Biden to Seek Presidential Nomination
Monday, June 20, 2005
Sen. Joseph R. Biden Jr. (D-Del.) said yesterday he plans to seek the Democratic presidential nomination in 2008 unless he decides later this year that he has little chance of winning.
"My intention is to seek the nomination," Biden said on CBS's "Face the Nation." "I know I'm supposed to be more coy with you. I know I'm supposed to tell you, you know, that I'm not sure. But if, in fact, I think that I have a clear shot at winning the nomination by this November or December, then I'm going to seek the nomination."
Biden said he plans to spend the year road-testing a message to see whether his views are compatible with a majority of Democrats while evaluating whether he can raise the money needed to compete in a race that is widely expected to include Sen. Hillary Rodham Clinton (D-N.Y.), a prodigious fundraiser.
"I've proceeded since last November as if I were going to run," he said. "I'm quite frankly going out, seeing whether I can gather the kind of support."
Biden is the top-ranking Democrat on the Senate Foreign Relations Committee and has used that pulpit to launch increasingly caustic criticisms of President Bush's policy in Iraq. Yesterday, he again accused the administration of failing to level with Americans about the situation there, saying the insurgency is far from being in its last throes, as administration officials have suggested.
"I think the administration figures they've got to paint a rosy picture in order to keep the American people in the game, and the exact opposite is happening," Biden said. "The exact opposite."
Biden, who opposes setting a timetable for withdrawing U.S. forces from Iraq, said that, without changes in U.S. policy, the United States faces failure in Iraq.
"If nothing changes here, we're going to be out of Iraq by the end of 2006 as a nation that has been viewed by the rest of the jihadists in the world as having been pushed out, which is a very bad thing for us," he said. "And Iraq's going to end up having imported into the center of the Middle East . . . radical Islamic terrorist cells and groups that train in the middle of that province."
Biden says he believes that national security issues will be central to the outcome of the 2008 presidential election, as they were in 2004, and that his experience in that arena gives him a possible advantage over other potential candidates.
The Delaware senator ran for president in 1988 but withdrew from the race in 1987 amid accusations that he had plagiarized from speeches by a British Labor Party leader. He openly talked about his interest in running for president in 2004 but in the end chose not to after determining that other candidates had too much of a head start in terms of organization and fundraising.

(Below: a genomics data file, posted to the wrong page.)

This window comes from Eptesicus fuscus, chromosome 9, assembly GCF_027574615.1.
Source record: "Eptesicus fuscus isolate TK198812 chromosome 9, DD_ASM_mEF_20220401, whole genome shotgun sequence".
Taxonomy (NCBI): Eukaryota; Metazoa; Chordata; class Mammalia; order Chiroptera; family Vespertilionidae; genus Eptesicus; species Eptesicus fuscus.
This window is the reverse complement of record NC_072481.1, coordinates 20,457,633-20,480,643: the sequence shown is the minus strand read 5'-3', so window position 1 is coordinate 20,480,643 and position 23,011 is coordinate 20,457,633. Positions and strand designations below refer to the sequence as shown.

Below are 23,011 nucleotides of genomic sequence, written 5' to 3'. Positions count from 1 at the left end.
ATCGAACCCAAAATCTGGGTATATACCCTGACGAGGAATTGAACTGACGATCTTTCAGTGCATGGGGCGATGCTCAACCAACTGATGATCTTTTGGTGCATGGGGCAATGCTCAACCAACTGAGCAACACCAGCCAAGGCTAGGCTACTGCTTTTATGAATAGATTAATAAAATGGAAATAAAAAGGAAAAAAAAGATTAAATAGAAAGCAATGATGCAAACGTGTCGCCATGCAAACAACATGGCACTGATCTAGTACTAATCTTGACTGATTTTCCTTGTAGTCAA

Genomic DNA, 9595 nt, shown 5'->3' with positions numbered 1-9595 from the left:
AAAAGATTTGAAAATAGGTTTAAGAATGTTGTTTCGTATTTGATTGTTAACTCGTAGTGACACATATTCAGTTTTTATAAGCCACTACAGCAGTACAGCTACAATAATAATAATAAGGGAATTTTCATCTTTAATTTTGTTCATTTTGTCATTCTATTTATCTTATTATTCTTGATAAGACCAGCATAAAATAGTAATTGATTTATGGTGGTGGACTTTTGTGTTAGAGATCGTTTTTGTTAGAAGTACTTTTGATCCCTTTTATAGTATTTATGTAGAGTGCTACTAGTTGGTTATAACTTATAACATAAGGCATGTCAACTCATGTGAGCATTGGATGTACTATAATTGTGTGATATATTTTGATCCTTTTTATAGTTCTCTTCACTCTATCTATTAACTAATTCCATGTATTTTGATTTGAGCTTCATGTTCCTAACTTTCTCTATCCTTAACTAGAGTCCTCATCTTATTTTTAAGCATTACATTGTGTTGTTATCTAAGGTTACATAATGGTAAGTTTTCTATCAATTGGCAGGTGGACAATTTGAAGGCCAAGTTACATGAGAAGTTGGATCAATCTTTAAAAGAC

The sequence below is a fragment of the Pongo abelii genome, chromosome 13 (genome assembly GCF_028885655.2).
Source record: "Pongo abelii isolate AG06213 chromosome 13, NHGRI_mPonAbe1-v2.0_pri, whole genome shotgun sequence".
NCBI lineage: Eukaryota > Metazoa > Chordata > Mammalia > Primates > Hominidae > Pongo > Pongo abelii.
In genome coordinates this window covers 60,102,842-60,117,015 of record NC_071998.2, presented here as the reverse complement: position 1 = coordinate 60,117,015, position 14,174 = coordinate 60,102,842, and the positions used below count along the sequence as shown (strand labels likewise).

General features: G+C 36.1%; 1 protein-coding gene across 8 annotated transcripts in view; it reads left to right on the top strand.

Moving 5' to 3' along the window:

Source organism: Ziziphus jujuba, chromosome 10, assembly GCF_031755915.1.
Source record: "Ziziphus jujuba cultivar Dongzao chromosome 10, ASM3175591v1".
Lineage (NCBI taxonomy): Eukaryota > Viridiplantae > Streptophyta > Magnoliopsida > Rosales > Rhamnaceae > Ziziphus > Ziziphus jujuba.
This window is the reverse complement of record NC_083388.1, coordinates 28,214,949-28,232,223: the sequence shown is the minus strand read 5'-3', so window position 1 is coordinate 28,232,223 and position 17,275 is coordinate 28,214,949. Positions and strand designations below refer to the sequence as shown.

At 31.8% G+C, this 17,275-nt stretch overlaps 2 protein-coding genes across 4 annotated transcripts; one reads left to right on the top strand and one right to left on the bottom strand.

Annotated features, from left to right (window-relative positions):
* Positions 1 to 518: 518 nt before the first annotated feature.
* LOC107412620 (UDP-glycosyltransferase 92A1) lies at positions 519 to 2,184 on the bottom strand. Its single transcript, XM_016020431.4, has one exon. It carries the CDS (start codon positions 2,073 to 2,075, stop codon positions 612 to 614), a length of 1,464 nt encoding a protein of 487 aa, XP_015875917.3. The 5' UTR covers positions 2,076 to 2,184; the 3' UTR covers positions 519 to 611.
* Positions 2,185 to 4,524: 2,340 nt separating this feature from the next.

"Now he understands it's a long march, and if he was to do it, he'd be much better prepared," said Biden spokesman Norm Kurz. "He understands you don't parachute in at the last second."
Kurz said Biden has been road-testing his message and weighing potential support with weekend appearances across the country, particularly in states won by Bush in 2004. He has spoken recently in Virginia, South Carolina and Florida. Kurz likened Biden's activities to a runner training for a track meet.
"You can't wait until the day of the race to train," he said. "He's out there, he's looking at his stopwatch, seeing if his time is good enough."
Although it is still the summer of 2005, Biden was not the only politician talking about presidential politics on the Sunday morning shows. Sen. John McCain (R-Ariz.) said he will not make a decision about running until well after the 2006 midterm elections.
McCain will turn 72 in 2008 and would be the oldest person ever elected if he became president that year. He also has been treated for melanoma, a skin cancer, but he indicated that he does not believe either issue presents a serious obstacle to running at this point.
"My health is excellent," he said on NBC's "Meet the Press." "You have had the pleasure of meeting my 93-year-old mother. So my genes, I think, are pretty good. But that would obviously be a factor in this decision-making process. There's no doubt about that."
McCain also sought to counter impressions that he has parted company frequently with Bush on key issues. "I strongly disagree with any assertion that I've been more at odds with the president of the United States than I have been in agreement with him."